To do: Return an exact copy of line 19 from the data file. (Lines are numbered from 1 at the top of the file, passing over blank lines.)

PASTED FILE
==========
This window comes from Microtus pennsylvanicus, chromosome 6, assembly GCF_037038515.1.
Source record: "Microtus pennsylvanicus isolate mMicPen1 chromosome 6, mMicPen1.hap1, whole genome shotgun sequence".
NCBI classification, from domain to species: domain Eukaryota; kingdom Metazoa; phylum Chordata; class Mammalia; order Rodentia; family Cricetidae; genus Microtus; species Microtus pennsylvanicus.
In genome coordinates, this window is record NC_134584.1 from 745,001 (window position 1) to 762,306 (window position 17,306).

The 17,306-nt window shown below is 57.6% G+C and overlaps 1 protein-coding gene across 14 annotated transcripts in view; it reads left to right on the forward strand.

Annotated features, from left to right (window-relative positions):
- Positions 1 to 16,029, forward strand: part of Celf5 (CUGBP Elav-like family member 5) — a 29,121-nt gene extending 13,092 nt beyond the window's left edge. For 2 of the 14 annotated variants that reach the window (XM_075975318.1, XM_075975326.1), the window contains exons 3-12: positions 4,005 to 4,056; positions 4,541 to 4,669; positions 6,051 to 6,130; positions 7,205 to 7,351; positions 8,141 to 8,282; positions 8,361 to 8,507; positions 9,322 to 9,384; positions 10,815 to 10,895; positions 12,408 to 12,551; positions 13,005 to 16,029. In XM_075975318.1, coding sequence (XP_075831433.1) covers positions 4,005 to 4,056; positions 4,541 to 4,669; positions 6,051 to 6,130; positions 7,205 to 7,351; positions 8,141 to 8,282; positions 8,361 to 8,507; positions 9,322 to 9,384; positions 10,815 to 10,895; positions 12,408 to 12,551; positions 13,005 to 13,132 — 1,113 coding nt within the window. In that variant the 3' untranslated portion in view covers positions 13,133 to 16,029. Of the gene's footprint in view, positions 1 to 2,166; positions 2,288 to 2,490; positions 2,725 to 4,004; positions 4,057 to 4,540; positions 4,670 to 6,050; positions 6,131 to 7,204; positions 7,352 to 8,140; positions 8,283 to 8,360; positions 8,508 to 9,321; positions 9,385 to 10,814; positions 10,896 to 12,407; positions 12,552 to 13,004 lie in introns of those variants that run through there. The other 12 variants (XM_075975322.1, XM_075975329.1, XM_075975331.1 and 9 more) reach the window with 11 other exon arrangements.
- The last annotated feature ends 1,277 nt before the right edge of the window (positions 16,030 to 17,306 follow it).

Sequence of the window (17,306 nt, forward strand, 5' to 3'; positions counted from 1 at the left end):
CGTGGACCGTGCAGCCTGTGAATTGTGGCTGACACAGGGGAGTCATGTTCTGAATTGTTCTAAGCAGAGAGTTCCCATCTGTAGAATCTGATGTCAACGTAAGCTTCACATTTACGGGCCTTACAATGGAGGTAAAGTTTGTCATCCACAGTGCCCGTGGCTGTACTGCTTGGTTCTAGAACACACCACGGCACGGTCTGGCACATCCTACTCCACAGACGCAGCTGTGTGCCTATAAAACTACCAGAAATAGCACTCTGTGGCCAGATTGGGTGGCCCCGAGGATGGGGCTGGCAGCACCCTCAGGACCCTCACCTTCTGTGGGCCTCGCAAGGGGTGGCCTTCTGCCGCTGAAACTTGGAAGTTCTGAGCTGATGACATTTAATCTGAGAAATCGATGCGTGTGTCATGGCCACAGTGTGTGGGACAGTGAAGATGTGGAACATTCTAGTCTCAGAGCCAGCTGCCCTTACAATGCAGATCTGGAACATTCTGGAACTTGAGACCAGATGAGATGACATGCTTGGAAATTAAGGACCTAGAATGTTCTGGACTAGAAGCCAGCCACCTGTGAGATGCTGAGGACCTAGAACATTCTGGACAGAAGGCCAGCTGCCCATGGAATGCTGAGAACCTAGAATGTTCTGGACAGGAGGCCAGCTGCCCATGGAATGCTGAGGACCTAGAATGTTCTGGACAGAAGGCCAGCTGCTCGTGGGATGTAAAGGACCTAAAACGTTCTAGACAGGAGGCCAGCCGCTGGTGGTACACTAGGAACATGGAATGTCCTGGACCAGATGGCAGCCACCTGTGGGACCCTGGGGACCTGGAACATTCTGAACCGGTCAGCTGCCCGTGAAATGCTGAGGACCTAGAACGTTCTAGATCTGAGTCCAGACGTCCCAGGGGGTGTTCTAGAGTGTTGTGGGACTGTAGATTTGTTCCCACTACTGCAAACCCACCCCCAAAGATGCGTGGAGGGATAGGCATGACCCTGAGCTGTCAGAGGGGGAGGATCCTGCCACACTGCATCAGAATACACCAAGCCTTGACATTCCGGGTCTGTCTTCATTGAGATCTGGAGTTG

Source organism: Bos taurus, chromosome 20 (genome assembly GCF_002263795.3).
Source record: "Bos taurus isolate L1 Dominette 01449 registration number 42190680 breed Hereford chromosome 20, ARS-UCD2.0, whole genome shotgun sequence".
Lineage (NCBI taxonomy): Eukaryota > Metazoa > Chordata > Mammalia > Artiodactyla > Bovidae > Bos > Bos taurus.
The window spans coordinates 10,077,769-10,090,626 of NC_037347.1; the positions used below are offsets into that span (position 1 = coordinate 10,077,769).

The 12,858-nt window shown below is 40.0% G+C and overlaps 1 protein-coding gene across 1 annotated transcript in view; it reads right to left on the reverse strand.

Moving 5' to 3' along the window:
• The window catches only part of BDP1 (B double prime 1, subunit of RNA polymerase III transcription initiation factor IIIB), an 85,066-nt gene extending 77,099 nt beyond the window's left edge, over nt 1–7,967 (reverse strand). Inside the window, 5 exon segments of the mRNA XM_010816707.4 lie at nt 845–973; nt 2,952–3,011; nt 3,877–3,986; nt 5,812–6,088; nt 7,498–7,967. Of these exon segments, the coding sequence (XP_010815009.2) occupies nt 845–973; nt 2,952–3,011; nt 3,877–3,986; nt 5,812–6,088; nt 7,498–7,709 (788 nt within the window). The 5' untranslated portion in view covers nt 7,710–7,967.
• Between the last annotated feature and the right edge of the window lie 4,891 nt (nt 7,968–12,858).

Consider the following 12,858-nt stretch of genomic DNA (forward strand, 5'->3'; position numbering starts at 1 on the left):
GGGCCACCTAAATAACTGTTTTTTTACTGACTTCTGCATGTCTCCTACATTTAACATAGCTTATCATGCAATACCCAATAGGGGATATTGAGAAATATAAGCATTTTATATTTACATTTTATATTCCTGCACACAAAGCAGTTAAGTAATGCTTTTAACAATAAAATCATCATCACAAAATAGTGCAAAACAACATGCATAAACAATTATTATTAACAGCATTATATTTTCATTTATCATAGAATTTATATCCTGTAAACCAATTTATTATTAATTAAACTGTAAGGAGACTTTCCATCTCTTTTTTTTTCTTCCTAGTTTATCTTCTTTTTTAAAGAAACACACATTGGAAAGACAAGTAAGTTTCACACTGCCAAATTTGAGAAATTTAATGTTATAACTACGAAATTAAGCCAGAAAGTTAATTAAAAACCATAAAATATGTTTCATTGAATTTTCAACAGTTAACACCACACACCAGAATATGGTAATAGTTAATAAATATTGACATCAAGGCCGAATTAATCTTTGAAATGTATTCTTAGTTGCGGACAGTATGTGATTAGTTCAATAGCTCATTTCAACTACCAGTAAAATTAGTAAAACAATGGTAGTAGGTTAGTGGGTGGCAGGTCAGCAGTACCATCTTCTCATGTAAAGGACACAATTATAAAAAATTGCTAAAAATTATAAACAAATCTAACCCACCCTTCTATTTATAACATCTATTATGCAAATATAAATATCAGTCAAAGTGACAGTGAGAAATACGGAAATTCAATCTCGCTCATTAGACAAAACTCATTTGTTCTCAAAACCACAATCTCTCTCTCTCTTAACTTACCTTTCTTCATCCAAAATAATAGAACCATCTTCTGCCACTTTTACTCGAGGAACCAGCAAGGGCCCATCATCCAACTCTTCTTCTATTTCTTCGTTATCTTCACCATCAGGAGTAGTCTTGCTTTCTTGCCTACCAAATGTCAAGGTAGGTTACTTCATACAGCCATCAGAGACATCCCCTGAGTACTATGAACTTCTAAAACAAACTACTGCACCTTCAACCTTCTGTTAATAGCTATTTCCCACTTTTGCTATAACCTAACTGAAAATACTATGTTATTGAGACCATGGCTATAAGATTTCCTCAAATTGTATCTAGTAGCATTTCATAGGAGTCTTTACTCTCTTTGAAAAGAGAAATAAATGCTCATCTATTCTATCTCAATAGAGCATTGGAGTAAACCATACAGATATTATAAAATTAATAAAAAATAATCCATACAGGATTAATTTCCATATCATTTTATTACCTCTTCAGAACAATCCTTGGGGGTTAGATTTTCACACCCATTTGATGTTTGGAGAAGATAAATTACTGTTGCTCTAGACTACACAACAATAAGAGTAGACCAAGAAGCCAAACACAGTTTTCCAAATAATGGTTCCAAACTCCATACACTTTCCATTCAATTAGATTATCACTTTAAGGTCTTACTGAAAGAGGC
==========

Consider the following 12,858-nt stretch of genomic DNA (forward strand, 5'->3'; position numbering starts at 1 on the left):